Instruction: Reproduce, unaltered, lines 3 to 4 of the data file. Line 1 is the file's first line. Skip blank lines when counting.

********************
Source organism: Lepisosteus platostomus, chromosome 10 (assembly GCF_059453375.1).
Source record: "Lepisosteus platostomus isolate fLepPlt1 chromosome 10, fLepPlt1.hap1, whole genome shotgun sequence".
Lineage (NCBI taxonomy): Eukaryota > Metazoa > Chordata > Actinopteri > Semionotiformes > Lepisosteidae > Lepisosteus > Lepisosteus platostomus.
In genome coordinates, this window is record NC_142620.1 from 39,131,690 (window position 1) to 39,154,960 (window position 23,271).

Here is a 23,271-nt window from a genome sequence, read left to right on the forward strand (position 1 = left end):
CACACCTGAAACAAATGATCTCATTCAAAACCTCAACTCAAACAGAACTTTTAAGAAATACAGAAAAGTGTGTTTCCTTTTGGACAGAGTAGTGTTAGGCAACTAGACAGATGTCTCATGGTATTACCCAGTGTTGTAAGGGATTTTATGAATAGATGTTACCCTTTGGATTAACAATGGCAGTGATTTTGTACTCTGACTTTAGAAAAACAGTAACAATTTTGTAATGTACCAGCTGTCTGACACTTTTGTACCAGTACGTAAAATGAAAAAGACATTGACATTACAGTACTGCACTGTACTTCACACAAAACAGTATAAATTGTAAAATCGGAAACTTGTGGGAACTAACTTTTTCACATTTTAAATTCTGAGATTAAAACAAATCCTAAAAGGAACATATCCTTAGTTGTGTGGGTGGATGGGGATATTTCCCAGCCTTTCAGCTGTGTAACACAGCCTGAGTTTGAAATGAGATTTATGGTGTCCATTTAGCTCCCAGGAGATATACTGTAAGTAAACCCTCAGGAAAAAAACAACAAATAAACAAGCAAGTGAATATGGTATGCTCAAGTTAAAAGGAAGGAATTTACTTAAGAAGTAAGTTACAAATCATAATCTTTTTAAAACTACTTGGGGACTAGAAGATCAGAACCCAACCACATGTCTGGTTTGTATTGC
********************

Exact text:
Lineage (NCBI taxonomy): Eukaryota > Metazoa > Chordata > Actinopteri > Semionotiformes > Lepisosteidae > Lepisosteus > Lepisosteus platostomus.
In genome coordinates, this window is record NC_142620.1 from 39,131,690 (window position 1) to 39,154,960 (window position 23,271).